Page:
Librarian Susan Wilson held up a colorfully illustrated book about a fire-breathing dragon that eats tacos as she announced to the second grade class at Highlands Elementary School that it was time to “Bite into Books.”
“Oh my gosh, I thought you really meant we had to eat that book!” student Anderson Magno said.
Wilson, from the Community Library of Allegheny Valley in Harrison, visits the elementary school twice a month with her literary program meant to inspire a love of words in youngsters.
“We want to bring the library to school and make it important,” Wilson said.
Second grade is the perfect age, Wilson said, because they’re not quite old enough for a book club but too old for toddler story times.
“It’s so special for them because they get to eat lunch in the classroom while we read the story,” Wilson said. “That’s a real treat. We do a special craft and they get a snack, too.”
Wilson has been organizing the literacy program for 15 years.
She weaves notions of illustration, prediction and creativity into her lessons, but the students seem otherwise engaged by the fanciful story about dragons and tacos.
“They love it when the spicy sauce triggers the dragon to breathe fire,” Wilson said. “We talk about where the dragons eat their flaming hot food. It’s not Taco Bell, it’s a taco cave.”
After the story, students colored their own paper dragon with flames coming from the snout.
Student Izaiah Wright colored his flames blue, explaining to his peers that “flames are blue, fire is red.”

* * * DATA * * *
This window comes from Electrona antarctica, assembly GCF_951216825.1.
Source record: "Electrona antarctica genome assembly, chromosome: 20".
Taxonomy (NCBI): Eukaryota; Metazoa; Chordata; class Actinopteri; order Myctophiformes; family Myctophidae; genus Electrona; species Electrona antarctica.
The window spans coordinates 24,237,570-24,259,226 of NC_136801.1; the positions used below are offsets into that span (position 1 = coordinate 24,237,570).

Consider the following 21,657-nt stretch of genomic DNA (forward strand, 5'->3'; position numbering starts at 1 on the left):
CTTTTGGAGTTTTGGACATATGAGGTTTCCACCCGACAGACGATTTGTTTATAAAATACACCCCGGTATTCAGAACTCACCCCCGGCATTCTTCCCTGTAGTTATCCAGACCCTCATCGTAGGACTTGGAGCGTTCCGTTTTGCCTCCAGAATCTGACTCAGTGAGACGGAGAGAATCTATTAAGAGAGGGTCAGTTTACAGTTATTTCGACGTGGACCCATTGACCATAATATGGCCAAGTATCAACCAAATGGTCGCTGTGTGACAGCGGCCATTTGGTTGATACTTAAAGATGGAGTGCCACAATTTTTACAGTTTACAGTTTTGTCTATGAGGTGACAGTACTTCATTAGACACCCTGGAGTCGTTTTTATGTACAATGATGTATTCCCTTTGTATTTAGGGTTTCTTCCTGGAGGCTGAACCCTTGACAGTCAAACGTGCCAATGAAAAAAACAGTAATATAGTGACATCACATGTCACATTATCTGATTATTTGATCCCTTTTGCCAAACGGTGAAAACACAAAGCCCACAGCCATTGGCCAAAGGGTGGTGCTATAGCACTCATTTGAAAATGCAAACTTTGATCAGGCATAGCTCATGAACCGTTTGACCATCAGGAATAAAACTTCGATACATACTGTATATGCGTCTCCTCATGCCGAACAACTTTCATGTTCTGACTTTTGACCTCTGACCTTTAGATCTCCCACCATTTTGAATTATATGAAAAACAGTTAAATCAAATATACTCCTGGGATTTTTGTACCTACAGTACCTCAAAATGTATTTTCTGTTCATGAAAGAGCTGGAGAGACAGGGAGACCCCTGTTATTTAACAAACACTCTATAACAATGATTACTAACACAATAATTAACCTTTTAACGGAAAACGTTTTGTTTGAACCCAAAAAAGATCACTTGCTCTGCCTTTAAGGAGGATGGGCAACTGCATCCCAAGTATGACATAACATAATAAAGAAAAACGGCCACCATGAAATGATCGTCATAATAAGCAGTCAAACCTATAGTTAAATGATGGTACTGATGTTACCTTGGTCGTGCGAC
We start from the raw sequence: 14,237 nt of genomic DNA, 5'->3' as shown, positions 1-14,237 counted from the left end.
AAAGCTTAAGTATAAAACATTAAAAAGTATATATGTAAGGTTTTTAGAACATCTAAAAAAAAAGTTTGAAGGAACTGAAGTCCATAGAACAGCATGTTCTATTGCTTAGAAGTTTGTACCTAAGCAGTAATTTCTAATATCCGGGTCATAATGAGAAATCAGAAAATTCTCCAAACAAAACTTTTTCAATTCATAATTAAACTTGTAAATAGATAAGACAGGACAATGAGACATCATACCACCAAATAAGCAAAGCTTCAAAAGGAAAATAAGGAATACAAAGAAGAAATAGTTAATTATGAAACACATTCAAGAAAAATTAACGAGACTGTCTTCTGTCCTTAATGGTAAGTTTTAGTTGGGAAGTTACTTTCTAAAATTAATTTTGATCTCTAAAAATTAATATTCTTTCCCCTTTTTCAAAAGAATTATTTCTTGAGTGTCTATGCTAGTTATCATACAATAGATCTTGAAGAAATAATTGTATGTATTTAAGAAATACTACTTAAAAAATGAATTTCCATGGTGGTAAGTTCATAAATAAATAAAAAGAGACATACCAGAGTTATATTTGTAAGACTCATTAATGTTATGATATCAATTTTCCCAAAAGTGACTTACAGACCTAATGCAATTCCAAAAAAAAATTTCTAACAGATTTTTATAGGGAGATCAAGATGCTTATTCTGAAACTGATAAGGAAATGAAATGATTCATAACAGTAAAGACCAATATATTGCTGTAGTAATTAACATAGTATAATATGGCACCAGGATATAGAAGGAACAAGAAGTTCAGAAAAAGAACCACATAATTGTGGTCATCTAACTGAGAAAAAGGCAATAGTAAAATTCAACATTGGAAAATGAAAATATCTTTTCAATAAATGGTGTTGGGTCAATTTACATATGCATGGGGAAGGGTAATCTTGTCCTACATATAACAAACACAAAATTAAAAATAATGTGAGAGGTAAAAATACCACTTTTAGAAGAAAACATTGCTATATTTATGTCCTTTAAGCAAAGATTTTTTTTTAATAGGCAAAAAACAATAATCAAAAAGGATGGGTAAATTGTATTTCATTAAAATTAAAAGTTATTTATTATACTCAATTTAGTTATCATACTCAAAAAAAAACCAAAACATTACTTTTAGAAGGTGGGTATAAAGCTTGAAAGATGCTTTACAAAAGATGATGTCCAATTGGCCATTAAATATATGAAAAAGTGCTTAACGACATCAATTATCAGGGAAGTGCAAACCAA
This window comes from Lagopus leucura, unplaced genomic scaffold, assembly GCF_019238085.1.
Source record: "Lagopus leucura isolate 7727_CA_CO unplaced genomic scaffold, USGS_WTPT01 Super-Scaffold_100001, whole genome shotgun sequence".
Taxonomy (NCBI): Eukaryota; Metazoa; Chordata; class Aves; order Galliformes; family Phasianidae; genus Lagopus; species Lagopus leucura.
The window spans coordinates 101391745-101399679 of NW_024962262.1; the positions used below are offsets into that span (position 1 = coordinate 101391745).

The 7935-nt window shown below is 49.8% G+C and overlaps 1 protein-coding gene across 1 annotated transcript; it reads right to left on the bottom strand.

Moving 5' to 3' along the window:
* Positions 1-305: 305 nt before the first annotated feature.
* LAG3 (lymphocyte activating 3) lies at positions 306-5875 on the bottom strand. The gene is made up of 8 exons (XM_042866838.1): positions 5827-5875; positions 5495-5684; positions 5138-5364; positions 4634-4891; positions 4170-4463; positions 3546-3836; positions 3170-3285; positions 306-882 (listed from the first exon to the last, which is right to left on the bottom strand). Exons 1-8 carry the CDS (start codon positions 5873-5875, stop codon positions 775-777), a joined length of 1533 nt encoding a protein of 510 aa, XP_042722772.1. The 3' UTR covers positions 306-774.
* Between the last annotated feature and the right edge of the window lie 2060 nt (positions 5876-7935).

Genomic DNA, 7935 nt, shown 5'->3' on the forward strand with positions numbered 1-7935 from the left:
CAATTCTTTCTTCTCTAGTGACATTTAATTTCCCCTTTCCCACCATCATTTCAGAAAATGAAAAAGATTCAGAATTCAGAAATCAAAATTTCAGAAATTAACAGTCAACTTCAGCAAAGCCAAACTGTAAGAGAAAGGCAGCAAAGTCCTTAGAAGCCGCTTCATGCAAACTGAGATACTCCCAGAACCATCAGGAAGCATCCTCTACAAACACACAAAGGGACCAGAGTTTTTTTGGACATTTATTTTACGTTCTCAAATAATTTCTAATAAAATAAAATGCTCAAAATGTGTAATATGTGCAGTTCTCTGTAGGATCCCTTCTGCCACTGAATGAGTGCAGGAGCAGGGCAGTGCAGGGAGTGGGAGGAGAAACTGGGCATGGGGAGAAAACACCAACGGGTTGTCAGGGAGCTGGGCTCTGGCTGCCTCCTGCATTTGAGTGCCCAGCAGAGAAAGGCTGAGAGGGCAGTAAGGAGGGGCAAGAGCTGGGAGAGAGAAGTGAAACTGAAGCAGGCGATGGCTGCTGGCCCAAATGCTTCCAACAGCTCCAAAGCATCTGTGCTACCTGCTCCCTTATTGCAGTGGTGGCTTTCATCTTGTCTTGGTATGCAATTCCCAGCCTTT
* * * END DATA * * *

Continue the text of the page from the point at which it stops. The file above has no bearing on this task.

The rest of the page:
Classmates Khymauri Dawson and Brady Woodward dared each other to taste the salsa, provided to students by the school’s Title I Reading Teacher Christine Izydore.
Woodward didn’t hesitate and shoved the whole chip into his mouth. Dawson was a little more shy.
“I don’t want my tongue to get burning,” he said.
Izydore said the program is a highlight of the year for second graders but also for school leaders because “it promotes a love for reading that is fun.”
“Many of the kids tell us that they want to get library cards after this visit,” Izydore said.
Wilson said the school-community partnership is vital to growing strong learners.
She described the Community Library to them as a learning hub that loans out Lego building blocks, hosts spa days for pre-teens with their American Girl dolls and offers free use of computers, among other programs.
“We eat to feed our bodies but we read to feed our minds,” Wilson said.
“This partnership supports how early readers transition into a journey that fosters basic literacy and lifelong learning. Most importantly, the library has a presence in the school.”
Tawnya Panizzi is a Tribune-Review staff writer. You can contact Tawnya at 724-226-7726, email@example.com or via Twitter .